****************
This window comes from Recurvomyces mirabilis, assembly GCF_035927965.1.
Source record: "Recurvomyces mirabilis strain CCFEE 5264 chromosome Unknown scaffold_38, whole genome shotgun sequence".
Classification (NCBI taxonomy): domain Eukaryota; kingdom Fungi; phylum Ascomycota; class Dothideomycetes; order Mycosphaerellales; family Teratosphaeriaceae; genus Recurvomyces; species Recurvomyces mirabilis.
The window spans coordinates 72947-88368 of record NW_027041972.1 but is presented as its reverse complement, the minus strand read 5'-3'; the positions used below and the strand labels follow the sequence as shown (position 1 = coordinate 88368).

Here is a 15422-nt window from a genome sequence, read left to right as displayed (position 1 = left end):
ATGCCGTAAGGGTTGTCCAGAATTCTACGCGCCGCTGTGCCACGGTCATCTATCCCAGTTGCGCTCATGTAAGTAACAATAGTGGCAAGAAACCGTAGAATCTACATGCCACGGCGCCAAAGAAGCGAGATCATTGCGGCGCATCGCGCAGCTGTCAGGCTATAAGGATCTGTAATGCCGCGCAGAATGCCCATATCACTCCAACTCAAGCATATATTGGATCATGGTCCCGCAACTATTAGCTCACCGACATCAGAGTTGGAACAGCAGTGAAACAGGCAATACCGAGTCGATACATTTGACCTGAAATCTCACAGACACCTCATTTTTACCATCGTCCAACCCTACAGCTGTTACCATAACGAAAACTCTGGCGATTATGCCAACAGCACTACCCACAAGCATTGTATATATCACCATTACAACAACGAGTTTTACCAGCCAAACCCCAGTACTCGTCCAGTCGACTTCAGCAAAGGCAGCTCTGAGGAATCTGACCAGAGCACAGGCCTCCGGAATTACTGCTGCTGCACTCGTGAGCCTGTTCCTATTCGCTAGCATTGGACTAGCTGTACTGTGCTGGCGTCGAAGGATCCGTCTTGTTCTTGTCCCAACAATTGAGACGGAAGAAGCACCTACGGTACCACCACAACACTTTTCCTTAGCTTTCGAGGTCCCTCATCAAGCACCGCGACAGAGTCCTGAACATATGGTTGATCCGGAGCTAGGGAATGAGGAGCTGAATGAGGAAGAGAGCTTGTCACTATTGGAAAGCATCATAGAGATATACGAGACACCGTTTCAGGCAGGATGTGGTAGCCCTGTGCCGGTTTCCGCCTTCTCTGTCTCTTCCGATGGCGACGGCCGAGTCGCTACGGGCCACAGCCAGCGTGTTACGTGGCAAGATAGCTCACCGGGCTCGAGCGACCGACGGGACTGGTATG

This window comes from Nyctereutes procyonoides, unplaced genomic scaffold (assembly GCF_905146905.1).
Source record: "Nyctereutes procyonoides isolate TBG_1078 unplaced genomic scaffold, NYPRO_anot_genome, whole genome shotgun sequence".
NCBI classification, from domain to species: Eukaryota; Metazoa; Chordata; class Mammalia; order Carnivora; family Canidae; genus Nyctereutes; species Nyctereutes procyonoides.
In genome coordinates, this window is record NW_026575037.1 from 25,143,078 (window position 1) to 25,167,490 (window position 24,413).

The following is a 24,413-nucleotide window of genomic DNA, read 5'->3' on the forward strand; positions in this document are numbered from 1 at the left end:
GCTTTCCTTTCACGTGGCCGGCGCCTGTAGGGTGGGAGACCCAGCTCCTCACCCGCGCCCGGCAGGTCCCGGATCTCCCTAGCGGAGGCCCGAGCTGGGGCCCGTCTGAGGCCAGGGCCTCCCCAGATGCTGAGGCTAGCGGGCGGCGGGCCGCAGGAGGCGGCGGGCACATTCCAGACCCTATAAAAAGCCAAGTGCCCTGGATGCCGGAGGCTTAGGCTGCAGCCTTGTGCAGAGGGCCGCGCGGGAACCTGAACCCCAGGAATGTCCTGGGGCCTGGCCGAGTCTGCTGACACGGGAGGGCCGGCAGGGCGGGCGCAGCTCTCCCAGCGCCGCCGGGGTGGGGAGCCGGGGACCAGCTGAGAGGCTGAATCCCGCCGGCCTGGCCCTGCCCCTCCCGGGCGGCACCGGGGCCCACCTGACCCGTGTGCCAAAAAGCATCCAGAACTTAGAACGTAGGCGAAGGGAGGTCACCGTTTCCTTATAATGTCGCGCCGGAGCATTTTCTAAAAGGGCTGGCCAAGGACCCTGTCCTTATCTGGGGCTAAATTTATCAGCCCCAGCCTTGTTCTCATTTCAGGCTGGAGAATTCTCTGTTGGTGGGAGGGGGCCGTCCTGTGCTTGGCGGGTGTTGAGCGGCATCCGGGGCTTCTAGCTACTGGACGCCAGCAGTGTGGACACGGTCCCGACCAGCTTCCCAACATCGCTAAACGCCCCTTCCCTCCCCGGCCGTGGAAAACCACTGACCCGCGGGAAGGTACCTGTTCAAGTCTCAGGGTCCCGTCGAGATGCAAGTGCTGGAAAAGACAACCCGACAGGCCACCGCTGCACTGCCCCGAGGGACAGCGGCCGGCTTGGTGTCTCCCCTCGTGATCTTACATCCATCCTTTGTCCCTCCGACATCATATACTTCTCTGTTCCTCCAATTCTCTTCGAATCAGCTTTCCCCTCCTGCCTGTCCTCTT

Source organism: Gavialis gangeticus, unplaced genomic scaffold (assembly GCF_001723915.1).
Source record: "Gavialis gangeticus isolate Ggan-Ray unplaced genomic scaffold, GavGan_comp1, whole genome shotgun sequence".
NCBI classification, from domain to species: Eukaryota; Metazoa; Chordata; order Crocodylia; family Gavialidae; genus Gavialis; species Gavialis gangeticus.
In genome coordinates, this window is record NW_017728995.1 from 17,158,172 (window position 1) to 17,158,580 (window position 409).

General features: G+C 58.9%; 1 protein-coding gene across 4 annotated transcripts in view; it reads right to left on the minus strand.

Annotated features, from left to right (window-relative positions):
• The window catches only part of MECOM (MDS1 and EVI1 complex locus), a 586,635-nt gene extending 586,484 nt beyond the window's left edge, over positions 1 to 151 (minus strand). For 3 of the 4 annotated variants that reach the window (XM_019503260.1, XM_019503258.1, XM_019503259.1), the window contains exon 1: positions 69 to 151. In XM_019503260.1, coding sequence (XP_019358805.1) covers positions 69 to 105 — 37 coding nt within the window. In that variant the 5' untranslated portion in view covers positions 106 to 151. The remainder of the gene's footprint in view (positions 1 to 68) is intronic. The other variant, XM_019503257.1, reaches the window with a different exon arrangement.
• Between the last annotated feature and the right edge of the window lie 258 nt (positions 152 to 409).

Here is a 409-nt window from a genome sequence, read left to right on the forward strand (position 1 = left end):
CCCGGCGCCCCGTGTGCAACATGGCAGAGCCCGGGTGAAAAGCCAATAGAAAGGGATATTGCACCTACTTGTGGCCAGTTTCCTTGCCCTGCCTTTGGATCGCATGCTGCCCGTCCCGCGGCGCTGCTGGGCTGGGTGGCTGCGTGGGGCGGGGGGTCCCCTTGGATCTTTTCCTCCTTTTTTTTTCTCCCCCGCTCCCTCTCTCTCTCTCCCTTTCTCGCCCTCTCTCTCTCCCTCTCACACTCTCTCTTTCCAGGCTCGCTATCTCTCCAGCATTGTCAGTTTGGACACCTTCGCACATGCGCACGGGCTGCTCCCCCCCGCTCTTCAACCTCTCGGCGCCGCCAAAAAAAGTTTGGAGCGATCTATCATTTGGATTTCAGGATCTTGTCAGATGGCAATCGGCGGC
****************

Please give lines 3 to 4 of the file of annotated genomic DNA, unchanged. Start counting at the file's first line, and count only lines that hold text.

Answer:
Classification (NCBI taxonomy): domain Eukaryota; kingdom Fungi; phylum Ascomycota; class Dothideomycetes; order Mycosphaerellales; family Teratosphaeriaceae; genus Recurvomyces; species Recurvomyces mirabilis.
The window spans coordinates 72947-88368 of record NW_027041972.1 but is presented as its reverse complement, the minus strand read 5'-3'; the positions used below and the strand labels follow the sequence as shown (position 1 = coordinate 88368).